- What’s On
Weary of the bustle of Beirut, where he was teaching in the 1960s, John Carswell set out to find a home on the coast. In the fishing village of Tabarja, he was seduced by a crumbling Ottoman house that would become his home until civil war tore Lebanon apart.
The story of the house (mansion, rather), in which I lived for many years – as so often in my life – was a fortuitous one. I was teaching art at the American University of Beirut (AUB) in the early 1960s, sharing an apartment with a fellow teacher, chain-smoker and alcoholic. When the summer came and he left on vacation, I invited an old friend, Honor Frost, an underwater archaeologist, to come and stay. She lived in London and when she had been away one summer I had settled in her flat and painted a series of black-and-white panels, mostly abstractions based on the gigantic medieval waterwheels at Hama in Syria, which I had visited the previous year. When Honor returned, she found them (I had naively left them behind). She knew all about the art world and showed them to Erica Brausen, director of the Hanover Gallery in London, who gave me my first exhibition in 1956. I sold nothing and mystified the critics, one of whom said, “It is hard to see what Mr Carswell is up to, or why?” Another accolade read: “The paintings appear to have been the work of an amiable slug.
But back to Beirut… After a while I got sick of life in the city, and one weekend I took a bus north, looking for an alternative. I stopped at Tabarja, a tiny fishing village. There was a café on one side of the bay and I had a drink. I looked across and saw a grand house. I asked who owned it and a man said it belonged to his family and told me something of its history. It had been built by his grandfather, who had emigrated to South America and returned a rich man. He died, and his widow refused to live in it alone. It remained empty until the Second World War, when the French military commander General Weygand lived in it for a time. During an Australian air raid the village was bombed and the house lost its pitched tiled roof. The present owner had a flat concrete roof put in its place, and it remained empty once again.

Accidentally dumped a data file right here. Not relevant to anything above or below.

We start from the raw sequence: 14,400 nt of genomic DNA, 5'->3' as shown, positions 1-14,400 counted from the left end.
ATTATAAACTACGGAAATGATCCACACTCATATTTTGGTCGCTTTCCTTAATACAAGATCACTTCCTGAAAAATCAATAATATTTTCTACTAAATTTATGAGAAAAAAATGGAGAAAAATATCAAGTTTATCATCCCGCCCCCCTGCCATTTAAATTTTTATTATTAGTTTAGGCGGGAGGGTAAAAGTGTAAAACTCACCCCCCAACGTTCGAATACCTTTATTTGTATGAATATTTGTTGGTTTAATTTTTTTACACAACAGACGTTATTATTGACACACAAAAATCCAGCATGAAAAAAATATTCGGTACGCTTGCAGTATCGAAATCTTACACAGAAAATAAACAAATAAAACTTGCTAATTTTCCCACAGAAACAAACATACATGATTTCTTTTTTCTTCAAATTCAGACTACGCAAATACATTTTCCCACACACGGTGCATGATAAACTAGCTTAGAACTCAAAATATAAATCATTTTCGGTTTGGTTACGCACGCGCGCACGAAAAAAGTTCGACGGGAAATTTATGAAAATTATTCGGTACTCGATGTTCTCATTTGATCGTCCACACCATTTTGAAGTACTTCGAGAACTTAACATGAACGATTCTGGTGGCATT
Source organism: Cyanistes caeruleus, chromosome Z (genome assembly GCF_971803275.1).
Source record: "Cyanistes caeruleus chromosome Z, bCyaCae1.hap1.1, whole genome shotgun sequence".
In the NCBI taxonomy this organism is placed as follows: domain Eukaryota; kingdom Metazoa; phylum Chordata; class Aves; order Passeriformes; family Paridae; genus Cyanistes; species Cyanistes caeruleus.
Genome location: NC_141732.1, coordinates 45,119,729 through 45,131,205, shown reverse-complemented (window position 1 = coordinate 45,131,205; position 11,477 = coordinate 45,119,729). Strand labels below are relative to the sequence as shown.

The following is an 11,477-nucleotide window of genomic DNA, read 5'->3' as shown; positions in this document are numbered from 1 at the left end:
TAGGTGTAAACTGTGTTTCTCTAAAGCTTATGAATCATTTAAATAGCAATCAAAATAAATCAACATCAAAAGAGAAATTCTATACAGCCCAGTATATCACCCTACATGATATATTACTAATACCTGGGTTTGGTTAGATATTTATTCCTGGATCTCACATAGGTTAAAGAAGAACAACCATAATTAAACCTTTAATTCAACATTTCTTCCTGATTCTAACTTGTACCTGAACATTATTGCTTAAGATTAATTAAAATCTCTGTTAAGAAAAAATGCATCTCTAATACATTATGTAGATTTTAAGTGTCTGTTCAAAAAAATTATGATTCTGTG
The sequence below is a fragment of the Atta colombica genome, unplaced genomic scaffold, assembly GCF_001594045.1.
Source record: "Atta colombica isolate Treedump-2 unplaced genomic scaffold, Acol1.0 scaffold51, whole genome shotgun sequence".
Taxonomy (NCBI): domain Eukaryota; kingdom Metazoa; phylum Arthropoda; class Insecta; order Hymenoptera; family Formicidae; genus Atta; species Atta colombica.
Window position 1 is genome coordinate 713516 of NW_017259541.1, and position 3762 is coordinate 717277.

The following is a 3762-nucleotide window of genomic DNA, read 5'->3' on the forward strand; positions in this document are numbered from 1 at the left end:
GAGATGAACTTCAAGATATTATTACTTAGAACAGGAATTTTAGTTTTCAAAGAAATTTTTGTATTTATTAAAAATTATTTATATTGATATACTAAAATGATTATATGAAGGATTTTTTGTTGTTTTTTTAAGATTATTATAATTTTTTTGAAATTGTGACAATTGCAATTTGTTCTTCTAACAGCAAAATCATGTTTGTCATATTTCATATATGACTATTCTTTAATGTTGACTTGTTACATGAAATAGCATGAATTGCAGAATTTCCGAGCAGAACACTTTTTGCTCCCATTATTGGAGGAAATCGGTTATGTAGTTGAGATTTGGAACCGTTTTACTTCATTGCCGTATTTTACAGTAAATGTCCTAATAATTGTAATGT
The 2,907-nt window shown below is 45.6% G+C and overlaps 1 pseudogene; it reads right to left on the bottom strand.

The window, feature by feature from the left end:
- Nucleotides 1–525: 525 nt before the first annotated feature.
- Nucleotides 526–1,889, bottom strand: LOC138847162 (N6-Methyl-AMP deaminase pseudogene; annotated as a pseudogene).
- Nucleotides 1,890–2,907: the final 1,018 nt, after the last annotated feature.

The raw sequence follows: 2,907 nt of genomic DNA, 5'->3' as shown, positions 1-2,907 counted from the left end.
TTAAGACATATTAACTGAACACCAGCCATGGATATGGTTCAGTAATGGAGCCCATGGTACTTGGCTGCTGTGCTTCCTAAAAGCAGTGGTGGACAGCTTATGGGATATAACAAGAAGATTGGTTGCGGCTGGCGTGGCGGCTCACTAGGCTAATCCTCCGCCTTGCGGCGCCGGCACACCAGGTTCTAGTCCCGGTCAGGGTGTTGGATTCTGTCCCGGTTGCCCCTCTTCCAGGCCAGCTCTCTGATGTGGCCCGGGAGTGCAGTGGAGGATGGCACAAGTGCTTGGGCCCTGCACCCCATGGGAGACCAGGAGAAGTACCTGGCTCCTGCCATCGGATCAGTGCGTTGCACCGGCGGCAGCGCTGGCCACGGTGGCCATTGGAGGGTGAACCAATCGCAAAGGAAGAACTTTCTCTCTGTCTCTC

In a chilly spring the apricot trees of Cappadocia were frothing with white blossom. By early summer the boughs would be heavy with fruit, to be eaten fresh from the branch, dried in the sun – or made into conserves like bottled sunshine for the cold winter months.
After a road trip like no other, taking in many of the best of Turkey’s burgeoning wineries, Kevin Gould and the Cornucopia tasting panel raise a glass (or several) and recommend the best of an impressive bunch
Peter Alford Andrews and his late wife, Mügül, set out to catalogue the traditional yurt – the ultimate portable dwelling. It became their life’s work.
An exciting new spirit of creativity is flourishing in Yeldeğirmeni – once a place of windmills and construction workers. But will this vibrant neighbourhood of Kadiköy be able to maintain its delicate balance of old and new? Katie Nadworny reports. Photographs by Monica Fritz
Today a ghost town in the middle of nowhere, a thousand years ago Ani was a bustling commercial city where East and West converged. By Robert Ousterhout. Photographs by Brian McKee
No wonder Aphrodisias was the Emperor Augustus’s favourite city in Asia. Famed for its exquisite sculpture and unsullied surroundings, for Patricia Daunt it is the most beautiful site in the classical world